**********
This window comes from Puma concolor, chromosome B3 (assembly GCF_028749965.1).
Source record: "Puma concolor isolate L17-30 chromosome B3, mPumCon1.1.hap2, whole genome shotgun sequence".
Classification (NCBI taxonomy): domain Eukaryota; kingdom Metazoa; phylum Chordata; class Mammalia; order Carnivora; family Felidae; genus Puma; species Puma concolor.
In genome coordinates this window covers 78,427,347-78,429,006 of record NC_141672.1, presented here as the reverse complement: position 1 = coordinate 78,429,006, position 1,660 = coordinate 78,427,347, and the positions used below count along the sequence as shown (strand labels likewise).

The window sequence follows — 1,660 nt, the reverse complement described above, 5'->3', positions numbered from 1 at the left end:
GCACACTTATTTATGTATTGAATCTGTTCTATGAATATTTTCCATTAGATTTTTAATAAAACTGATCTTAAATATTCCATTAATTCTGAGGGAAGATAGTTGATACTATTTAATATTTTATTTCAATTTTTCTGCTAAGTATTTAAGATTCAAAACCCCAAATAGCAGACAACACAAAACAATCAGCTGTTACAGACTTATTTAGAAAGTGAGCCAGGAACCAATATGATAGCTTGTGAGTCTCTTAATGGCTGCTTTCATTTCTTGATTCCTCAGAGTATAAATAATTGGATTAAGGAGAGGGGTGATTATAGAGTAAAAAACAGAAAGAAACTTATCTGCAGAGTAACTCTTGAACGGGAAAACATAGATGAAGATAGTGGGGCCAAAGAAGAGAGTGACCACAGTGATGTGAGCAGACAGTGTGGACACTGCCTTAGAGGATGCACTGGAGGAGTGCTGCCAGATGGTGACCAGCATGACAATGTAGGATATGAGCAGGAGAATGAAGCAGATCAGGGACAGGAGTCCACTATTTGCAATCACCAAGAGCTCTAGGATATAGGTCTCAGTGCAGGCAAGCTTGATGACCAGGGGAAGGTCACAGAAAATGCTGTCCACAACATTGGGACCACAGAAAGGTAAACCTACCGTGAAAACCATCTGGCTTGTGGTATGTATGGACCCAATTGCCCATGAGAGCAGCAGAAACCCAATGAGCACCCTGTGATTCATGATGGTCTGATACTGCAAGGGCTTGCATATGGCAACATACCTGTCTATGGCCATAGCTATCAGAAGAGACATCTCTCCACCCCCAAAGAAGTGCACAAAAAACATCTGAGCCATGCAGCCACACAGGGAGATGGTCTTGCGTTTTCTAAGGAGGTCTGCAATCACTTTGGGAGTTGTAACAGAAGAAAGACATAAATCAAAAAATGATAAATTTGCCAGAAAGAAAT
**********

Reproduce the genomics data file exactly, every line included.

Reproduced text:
This window comes from Puma concolor, chromosome B3 (assembly GCF_028749965.1).
Source record: "Puma concolor isolate L17-30 chromosome B3, mPumCon1.1.hap2, whole genome shotgun sequence".
Classification (NCBI taxonomy): domain Eukaryota; kingdom Metazoa; phylum Chordata; class Mammalia; order Carnivora; family Felidae; genus Puma; species Puma concolor.
In genome coordinates this window covers 78,427,347-78,429,006 of record NC_141672.1, presented here as the reverse complement: position 1 = coordinate 78,429,006, position 1,660 = coordinate 78,427,347, and the positions used below count along the sequence as shown (strand labels likewise).

The window sequence follows — 1,660 nt, the reverse complement described above, 5'->3', positions numbered from 1 at the left end:
GCACACTTATTTATGTATTGAATCTGTTCTATGAATATTTTCCATTAGATTTTTAATAAAACTGATCTTAAATATTCCATTAATTCTGAGGGAAGATAGTTGATACTATTTAATATTTTATTTCAATTTTTCTGCTAAGTATTTAAGATTCAAAACCCCAAATAGCAGACAACACAAAACAATCAGCTGTTACAGACTTATTTAGAAAGTGAGCCAGGAACCAATATGATAGCTTGTGAGTCTCTTAATGGCTGCTTTCATTTCTTGATTCCTCAGAGTATAAATAATTGGATTAAGGAGAGGGGTGATTATAGAGTAAAAAACAGAAAGAAACTTATCTGCAGAGTAACTCTTGAACGGGAAAACATAGATGAAGATAGTGGGGCCAAAGAAGAGAGTGACCACAGTGATGTGAGCAGACAGTGTGGACACTGCCTTAGAGGATGCACTGGAGGAGTGCTGCCAGATGGTGACCAGCATGACAATGTAGGATATGAGCAGGAGAATGAAGCAGATCAGGGACAGGAGTCCACTATTTGCAATCACCAAGAGCTCTAGGATATAGGTCTCAGTGCAGGCAAGCTTGATGACCAGGGGAAGGTCACAGAAAATGCTGTCCACAACATTGGGACCACAGAAAGGTAAACCTACCGTGAAAACCATCTGGCTTGTGGTATGTATGGACCCAATTGCCCATGAGAGCAGCAGAAACCCAATGAGCACCCTGTGATTCATGATGGTCTGATACTGCAAGGGCTTGCATATGGCAACATACCTGTCTATGGCCATAGCTATCAGAAGAGACATCTCTCCACCCCCAAAGAAGTGCACAAAAAACATCTGAGCCATGCAGCCACACAGGGAGATGGTCTTGCGTTTTCTAAGGAGGTCTGCAATCACTTTGGGAGTTGTAACAGAAGAAAGACATAAATCAAAAAATGATAAATTTGCCAGAAAGAAAT